The Jungle is in a constant fragile state, with regular threats from the authorities to destroy it and remove it’s residents. It’s a space with a population, that needs to be acknowledged politically and empathetically.
If there is one thing that we can be absolutely sure of; it’s that there is a huge amount to be learnt from this autonomous, ‘multi-cultural’ space that soon may be lost forever.
The mapping of the space is a starting point.
Mapping of the space gives us only one view of the camp. In some ways an impersonal view where identities are respected but obliterated: This is the Google way. Legally required pixelation of the person. This is where we got to with the initial film I showed.
Going back to ‘distance’ and how all kinds of distancing are a part of the problem of the camp. There exists a political distance, media distance, cultural and humanitarian. This is a low-resolution view it keeps humanity at a distance.
So firstly we face cameras away from the bike to look at and record the space, being sure to keep anonymity in place.
Next we turn the cameras inward and ask a resident or representative of the camp to join us on a ride around the space so they can tell us their stories of the Jungle, what bought them there and where they are headed. It becomes an interview.
The tandem as an interactive machine then provides us with a new opportunity in this space. We swap positions on the bike. The interviewee takes control of the direction of the bike and the dynamic of the interview is traded. The residents are now interviewing us, and we temporarily become representatives of the UK, of people with a passport and country of residence.
The bike we imagine, captures the texture, real lived experience and architecture of the space, and provides a mouth piece to the people that live there. It is an object that reveals boundaries and borders, showing where it’s riders can and can’t go. An object that exposes privilege, borders, movement and travel.
The ‘pilot’ of the bike (and therefore the interview) will change as the bike moves, with residents able to take control of both the journey, the conversation and destination.
The bicycle will still be fitted with outward facing cameras, recording the architecture and infrastructure of the camp, providing a context for the interview material.
The residents of the camp have received both positive and negative media attention for many years. Through this documentary vehicle we want to challenge the traditional media relationship of interviewer and interviewee. We are committed to this being a joint movement where lives are compared and contrasted through an open dialogue and intend that this will create a platform to highlight both the connections and huge differences in people’s lives that have been formed by the geo-political conditions that they were born into.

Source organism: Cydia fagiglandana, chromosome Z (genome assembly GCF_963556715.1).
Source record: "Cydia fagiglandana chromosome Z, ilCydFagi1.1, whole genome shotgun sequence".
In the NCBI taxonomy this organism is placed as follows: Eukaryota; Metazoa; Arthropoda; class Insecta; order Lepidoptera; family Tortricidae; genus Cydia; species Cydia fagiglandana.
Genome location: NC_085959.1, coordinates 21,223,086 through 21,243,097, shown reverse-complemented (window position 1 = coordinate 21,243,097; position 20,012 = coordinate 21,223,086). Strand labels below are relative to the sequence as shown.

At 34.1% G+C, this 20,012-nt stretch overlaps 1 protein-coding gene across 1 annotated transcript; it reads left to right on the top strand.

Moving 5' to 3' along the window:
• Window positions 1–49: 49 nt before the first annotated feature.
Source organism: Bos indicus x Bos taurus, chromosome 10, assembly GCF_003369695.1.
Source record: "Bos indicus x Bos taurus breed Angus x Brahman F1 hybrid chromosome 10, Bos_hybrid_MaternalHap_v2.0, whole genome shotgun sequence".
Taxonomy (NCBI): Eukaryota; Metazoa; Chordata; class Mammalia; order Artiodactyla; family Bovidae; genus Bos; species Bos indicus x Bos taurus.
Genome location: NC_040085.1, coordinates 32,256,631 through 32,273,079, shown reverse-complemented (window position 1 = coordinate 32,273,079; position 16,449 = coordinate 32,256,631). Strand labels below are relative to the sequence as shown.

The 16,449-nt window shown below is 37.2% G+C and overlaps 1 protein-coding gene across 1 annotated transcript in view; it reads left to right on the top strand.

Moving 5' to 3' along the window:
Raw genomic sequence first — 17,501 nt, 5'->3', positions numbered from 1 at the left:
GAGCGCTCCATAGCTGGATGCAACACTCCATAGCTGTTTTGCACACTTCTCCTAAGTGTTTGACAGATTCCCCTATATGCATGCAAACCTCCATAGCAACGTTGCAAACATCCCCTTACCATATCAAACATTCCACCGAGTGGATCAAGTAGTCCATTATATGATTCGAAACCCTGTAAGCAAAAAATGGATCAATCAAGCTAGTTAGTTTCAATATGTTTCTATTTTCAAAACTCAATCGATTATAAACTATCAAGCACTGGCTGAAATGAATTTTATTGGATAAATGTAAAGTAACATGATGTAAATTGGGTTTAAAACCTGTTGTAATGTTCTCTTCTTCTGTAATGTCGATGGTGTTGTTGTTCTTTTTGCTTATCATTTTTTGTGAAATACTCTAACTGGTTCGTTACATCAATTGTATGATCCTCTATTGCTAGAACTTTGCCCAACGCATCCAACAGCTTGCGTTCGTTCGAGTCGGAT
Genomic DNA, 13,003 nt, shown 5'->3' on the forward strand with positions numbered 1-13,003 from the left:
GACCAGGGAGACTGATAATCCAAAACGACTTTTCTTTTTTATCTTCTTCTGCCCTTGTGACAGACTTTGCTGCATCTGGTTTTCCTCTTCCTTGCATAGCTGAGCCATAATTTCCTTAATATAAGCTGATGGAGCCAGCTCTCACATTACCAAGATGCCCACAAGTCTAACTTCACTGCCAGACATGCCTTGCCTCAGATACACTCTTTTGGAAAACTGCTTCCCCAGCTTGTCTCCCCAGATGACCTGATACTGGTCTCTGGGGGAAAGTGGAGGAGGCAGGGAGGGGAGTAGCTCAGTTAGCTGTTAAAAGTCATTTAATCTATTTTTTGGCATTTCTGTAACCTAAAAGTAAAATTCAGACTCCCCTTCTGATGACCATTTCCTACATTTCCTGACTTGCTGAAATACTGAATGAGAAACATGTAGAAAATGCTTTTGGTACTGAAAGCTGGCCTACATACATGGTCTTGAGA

The object aims to give voice and a platform for collaboration in the production of a piece of media.
We’re also looking at the other tendrils that go into giving a space recognition… Now we have maps, images, film etc. We’re looking at the architectural bureaucracy….
One is the legitimisation of St. Michaels Church as a Space of Architectural importance or as a heritage site.
Our intention is to look at how bringing a bureaucratic layer to the building moves it from a temporary, adhoc space, into one that is recognised legally.
There are several reasons for doing this:
Firstly the church is one of several valuable community buildings within the jungle.
Going beyond the basic emergency accommodation, the church is a space that caters for a religious community and acts as an important centre. It’s a space that goes beyond shelter and provides a valuable interactive space.
It’s where people worship and it’s a place where people sing.
The building itself was built by the residents and is created with limited access to materials. The Church’s materiality is ‘of the space.’ And represents part of the jungle vernacular.
Finally the recognition of the space bureaucratically complicates its destruction by the French authorities. Our intention is to try to get it listed, to try to get it preserved as a heritage site, to own it etc.
This is something that Clare is working on now.
Looking at other legal frameworks that give gravitas to this legal framework – how organisations and other infrastructures can build to produce recognition.
Where does this letter come from?
One of our students Arash has started making detailed scale models of the architectures in the camp, this is the church.
The models perform two functions – firstly they attempt to capture and preserve the structure, as a way of celebrating them.
They also inform a planning process… Models that are usually made before a building, to present it, or to sell it, here they are built afterwards but to fulfil similar motives…
Finally, St. Michael’s ladder.
The last time we visited the camp we borrowed a ladder from the church. Another volunteer who was working on a nearby shelter decided to cut it in half. This seemed to demonstrate a kind of divide in the camp, of status and lack of value in other peoples things that made us incredibly angry.
After the first time we came back i wanted to write something but also didn’t want to. In the end I wrote a list of things that I wished we had known before we went, an incomplete list of tools basically.
Maria got in touch through the blog – she had a ladder going spare.
We’re taking a new ladder back to the camp.